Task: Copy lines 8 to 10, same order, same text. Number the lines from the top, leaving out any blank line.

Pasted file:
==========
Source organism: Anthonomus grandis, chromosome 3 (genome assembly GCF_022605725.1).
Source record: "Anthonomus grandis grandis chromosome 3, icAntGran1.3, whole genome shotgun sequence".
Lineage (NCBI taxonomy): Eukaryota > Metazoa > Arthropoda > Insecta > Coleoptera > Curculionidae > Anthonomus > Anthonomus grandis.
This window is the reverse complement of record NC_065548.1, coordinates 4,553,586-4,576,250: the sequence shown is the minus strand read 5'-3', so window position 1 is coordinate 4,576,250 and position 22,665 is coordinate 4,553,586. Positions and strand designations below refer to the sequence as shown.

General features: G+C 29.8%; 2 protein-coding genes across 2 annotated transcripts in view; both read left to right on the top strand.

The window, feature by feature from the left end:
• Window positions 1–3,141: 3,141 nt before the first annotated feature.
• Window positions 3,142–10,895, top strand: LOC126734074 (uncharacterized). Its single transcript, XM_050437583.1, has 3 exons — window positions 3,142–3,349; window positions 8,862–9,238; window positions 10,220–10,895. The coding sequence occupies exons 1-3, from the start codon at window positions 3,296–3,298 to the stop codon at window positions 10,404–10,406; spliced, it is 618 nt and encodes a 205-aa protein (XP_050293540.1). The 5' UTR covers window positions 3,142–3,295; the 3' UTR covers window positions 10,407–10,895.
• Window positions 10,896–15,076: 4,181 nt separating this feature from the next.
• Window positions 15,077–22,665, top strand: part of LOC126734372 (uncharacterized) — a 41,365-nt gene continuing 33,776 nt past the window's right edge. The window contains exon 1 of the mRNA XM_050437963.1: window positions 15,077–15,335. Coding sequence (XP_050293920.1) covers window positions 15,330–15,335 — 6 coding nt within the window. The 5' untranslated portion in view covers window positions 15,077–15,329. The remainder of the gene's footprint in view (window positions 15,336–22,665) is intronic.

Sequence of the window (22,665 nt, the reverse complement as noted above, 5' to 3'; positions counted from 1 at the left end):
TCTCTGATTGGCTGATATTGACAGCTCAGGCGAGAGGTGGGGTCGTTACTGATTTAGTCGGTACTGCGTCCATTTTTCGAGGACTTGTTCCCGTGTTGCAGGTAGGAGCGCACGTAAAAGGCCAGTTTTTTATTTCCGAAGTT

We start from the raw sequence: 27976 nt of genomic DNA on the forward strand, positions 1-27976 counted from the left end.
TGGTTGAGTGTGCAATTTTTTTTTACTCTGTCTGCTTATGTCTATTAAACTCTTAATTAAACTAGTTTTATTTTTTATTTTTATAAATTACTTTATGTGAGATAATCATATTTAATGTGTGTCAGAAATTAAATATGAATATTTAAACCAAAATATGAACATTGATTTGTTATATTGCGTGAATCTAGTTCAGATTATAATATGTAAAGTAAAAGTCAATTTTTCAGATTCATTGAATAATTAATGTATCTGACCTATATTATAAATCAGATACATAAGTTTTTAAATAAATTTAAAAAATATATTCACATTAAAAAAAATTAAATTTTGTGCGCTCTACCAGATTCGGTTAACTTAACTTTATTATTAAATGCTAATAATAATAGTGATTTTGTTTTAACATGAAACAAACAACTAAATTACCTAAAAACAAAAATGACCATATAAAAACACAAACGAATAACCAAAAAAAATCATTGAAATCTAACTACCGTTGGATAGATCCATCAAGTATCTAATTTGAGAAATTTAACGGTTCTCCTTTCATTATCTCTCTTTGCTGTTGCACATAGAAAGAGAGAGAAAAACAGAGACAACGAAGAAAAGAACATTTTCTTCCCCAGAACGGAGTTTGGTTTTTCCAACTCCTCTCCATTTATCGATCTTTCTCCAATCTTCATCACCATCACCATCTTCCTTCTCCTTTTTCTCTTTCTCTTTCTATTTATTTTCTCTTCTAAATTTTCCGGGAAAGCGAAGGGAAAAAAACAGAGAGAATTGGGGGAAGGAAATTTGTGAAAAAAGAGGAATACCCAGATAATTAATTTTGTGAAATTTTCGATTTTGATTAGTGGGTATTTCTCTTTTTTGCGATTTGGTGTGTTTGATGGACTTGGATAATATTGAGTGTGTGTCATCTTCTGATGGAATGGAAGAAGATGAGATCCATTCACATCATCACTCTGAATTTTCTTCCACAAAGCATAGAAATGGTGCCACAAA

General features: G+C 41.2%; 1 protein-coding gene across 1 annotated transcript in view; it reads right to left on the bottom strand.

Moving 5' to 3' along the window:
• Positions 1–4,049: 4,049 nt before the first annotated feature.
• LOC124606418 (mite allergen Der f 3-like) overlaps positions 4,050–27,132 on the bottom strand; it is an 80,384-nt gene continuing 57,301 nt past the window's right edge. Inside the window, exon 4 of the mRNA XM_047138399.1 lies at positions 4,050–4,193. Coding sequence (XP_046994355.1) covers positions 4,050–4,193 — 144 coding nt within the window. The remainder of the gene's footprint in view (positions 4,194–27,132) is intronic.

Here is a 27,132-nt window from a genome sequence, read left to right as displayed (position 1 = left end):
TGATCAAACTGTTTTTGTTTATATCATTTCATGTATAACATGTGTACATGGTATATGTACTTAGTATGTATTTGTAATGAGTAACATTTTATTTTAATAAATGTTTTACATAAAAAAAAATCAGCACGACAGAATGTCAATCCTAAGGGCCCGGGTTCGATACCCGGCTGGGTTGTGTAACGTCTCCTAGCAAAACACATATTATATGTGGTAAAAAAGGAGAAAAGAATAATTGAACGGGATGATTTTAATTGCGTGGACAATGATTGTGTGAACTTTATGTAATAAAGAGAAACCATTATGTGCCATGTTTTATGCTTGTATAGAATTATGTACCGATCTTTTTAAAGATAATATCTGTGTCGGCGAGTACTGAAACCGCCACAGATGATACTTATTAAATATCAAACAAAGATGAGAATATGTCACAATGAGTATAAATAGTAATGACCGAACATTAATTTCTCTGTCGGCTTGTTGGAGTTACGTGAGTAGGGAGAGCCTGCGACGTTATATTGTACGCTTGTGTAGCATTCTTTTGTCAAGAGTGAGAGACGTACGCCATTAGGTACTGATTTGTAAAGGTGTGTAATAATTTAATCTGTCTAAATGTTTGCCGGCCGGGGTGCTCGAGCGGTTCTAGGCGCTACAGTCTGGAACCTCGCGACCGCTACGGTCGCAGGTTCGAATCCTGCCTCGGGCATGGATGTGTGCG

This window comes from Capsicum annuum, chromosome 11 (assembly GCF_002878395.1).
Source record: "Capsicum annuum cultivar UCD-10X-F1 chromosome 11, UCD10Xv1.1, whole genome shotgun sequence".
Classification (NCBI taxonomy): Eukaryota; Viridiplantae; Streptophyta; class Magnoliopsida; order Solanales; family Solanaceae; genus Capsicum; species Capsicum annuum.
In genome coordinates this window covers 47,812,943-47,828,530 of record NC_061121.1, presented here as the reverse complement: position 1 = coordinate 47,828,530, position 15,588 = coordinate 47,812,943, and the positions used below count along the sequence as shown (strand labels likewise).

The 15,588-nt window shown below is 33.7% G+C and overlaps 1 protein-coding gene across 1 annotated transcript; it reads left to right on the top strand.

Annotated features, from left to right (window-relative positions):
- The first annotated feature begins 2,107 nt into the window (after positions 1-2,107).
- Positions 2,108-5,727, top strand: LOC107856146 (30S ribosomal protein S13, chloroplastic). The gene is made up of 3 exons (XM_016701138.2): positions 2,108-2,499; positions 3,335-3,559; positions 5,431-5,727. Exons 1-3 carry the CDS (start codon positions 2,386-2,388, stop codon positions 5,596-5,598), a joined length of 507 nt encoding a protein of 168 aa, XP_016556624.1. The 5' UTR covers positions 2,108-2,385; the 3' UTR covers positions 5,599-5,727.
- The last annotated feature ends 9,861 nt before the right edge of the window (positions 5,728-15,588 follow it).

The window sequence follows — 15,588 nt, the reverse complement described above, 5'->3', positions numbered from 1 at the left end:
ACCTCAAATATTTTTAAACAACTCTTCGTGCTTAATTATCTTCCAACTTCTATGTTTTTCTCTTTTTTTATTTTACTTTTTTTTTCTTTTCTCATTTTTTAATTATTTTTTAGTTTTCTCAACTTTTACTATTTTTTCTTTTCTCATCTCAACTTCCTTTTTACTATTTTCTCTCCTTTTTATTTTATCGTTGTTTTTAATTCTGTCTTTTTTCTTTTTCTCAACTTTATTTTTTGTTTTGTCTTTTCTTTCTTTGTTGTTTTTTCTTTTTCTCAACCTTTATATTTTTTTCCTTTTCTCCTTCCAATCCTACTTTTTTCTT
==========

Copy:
• Window positions 3,142–10,895, top strand: LOC126734074 (uncharacterized). Its single transcript, XM_050437583.1, has 3 exons — window positions 3,142–3,349; window positions 8,862–9,238; window positions 10,220–10,895. The coding sequence occupies exons 1-3, from the start codon at window positions 3,296–3,298 to the stop codon at window positions 10,404–10,406; spliced, it is 618 nt and encodes a 205-aa protein (XP_050293540.1). The 5' UTR covers window positions 3,142–3,295; the 3' UTR covers window positions 10,407–10,895.
• Window positions 10,896–15,076: 4,181 nt separating this feature from the next.
• Window positions 15,077–22,665, top strand: part of LOC126734372 (uncharacterized) — a 41,365-nt gene continuing 33,776 nt past the window's right edge. The window contains exon 1 of the mRNA XM_050437963.1: window positions 15,077–15,335. Coding sequence (XP_050293920.1) covers window positions 15,330–15,335 — 6 coding nt within the window. The 5' untranslated portion in view covers window positions 15,077–15,329. The remainder of the gene's footprint in view (window positions 15,336–22,665) is intronic.